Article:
He did yell sometimes. I remember now. Not often. And almost never when I was little little. But as I got older, sometimes he’d yell. And when he yelled, it was scary. His face would turn red and his lower jaw would jut out and he’d grit his teeth. Sometimes he’d shake his finger in my face, and that scared me. He never struck me, but he’d shake that finger so close to my nose, it seemed like he was about to thwack me. And then, I guess, he did say things that were critical, when he was really mad. He’d sometimes call me a “little shit,” I remember, and I knew even then that it wasn’t right for a father to call his kid that. And sometimes he’d say “why don’t you use your head for something besides growing red hair?”

But that was rare, the exception. When he wasn’t apoplectic, he was gentle and smiling. Even when he was annoyed with me or I’d done something wrong, he was usually patient and he’d smile as he gently explained what I’d done wrong or how I could do better. He gave me time outs (though we never called them “time outs” – it was just “sitting on a chair” – “Now you need to go sit on a chair for ten minutes”) and he talked to me for a minute first and then said, “While you sit here, I want you to think about what you did.” My dad had a lot of patience and talked to me like I was a person, not a pet or a baby. He had patience and patience and patience, and then when his patience ran out, he lost his shit. I’m a lot like that myself.

So, he was human, but he was still the best.

Tuesday, December 08, 2009

Had a Dad, Part I

Here begins my posting of bits of an unfinished memoir, begun as a NaNoWriMo project. I have an impulse to introduce, but I think that's best resisted. Let's just jump in, in no particular order:

It’s a dark, cool, late summer night, and we’re sliding through the streets of the north side in my dad’s gold Buick LeSabre. He’s just picked me up from Grandma and Grandpa’s house, where I go after my day at Busy Beaver Nursery School when my dad has to work late, where I’ve eaten dinner and my grandma has forced me to finish the cold chop suey I hate and that makes me gag when I swallow it. We pull up in front of the synagogue on Pratt and Greenview. Holding hands, we go inside and enter a big hall with high ceilings that have bright tapestries and huge, colorful paintings hanging from the rafters. The room is crowded with grown-ups, little packs of kids threading their way around the clumps of tall people, who talk animatedly and hold pale drinks in short plastic cups. I’m not sure exactly what this even is or why we’re here, but I know it has something to do with a school, a new school that I might go to for kindergarten. Whatever this is, it’s exciting. There are rich colors and strange, beautiful things to look at, and all the grown-ups seem glamorous and confident and the kids remind me of the smart, creative kids with striped shirts and hair in their eyes on Zoom. My dad tells me that the kids from the school – the Gestalt Free School – painted the long, banner-like paintings hanging above us. I know this will be the perfect school for me. My dad found out about it, and now we’re here so he can talk to the teachers and some of the parents.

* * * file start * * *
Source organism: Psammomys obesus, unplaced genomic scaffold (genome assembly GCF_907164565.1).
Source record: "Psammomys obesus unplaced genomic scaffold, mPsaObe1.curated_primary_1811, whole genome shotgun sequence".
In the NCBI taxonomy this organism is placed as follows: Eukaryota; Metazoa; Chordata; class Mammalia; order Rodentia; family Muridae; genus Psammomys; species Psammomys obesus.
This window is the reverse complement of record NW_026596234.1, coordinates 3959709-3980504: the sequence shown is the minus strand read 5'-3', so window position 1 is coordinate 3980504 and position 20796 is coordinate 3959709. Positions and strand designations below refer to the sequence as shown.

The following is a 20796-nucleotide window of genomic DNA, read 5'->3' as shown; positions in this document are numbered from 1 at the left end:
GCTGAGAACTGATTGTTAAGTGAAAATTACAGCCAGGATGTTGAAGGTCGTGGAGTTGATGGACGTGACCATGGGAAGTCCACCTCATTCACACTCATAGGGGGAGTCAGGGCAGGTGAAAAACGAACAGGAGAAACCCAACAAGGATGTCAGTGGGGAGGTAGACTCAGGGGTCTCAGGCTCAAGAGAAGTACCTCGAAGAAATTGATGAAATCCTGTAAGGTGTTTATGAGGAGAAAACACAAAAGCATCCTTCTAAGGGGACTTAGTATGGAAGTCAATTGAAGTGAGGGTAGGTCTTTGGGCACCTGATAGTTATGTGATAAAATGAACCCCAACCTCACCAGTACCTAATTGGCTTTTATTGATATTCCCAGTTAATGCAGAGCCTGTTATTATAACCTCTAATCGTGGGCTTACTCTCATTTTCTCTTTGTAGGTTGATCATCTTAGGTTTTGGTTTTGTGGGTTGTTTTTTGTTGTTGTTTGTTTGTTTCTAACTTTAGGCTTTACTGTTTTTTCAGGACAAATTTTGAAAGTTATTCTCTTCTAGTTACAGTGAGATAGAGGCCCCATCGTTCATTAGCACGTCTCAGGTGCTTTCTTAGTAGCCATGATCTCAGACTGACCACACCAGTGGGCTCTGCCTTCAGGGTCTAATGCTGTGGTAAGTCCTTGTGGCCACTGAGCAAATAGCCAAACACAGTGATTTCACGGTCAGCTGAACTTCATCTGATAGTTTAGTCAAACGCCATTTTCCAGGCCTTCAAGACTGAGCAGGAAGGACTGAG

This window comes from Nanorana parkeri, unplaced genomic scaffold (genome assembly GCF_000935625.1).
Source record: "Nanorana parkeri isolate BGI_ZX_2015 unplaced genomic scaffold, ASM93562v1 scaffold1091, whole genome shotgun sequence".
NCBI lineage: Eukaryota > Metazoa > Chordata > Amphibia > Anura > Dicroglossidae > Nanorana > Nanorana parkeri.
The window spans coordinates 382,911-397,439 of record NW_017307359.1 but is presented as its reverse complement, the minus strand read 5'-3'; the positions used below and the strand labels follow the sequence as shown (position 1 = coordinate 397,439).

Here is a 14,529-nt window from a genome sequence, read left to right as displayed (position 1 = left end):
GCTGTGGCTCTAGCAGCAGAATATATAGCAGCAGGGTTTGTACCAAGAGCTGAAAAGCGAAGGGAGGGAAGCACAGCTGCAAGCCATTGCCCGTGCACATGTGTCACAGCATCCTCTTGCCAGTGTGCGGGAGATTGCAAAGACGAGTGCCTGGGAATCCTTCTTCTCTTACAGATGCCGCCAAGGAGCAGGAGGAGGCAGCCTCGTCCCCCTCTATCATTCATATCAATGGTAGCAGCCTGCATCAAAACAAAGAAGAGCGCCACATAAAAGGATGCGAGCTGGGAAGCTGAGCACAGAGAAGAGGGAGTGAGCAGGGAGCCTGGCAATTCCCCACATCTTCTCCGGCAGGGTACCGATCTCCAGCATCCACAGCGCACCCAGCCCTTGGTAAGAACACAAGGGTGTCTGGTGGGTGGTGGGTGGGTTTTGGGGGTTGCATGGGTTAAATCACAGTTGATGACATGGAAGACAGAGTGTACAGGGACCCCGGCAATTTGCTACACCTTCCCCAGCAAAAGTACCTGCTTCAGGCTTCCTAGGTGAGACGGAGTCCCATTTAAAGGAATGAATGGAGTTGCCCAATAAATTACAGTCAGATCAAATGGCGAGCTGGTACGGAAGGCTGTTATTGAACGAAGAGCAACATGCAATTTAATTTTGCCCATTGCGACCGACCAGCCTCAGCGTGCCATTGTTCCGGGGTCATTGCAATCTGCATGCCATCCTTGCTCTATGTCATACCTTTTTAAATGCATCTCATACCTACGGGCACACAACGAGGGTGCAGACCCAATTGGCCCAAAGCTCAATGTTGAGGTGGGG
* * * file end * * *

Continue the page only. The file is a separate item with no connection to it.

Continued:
We go upstairs and look at the classrooms, and they are full of impressive and interesting things. Lots of overgrown plants, macramé wall hangings, life-sized hand sewn dolls dressed in real kid clothes, a little kitchen in one corner with big orange pottery containers on the counter, a rug area bordered by couches and a stereo with tall speakers. It reminds me more of the cozy apartments of my dad’s hippie friends than Busy Beaver Nursery School, which smells like sour milk and disinfectant, and is full of scuffed toys, and where there is no stereo, just a little faded red record player with Donald Duck painted on the lift-up cover. The teachers there don’t talk animatedly or let us paint giant banners in bold colors. They feed us PB&J on white bread and tell us not to scribble when we crayon and show us film strips on gun safety that give me nightmares.

Busy Beaver Nursery School is my grandparents – old, reliable, kind but stern, full of rules. The Gestalt Free School is my dad – vivid, hip, idealistic but unpredictable, making it up as he goes along.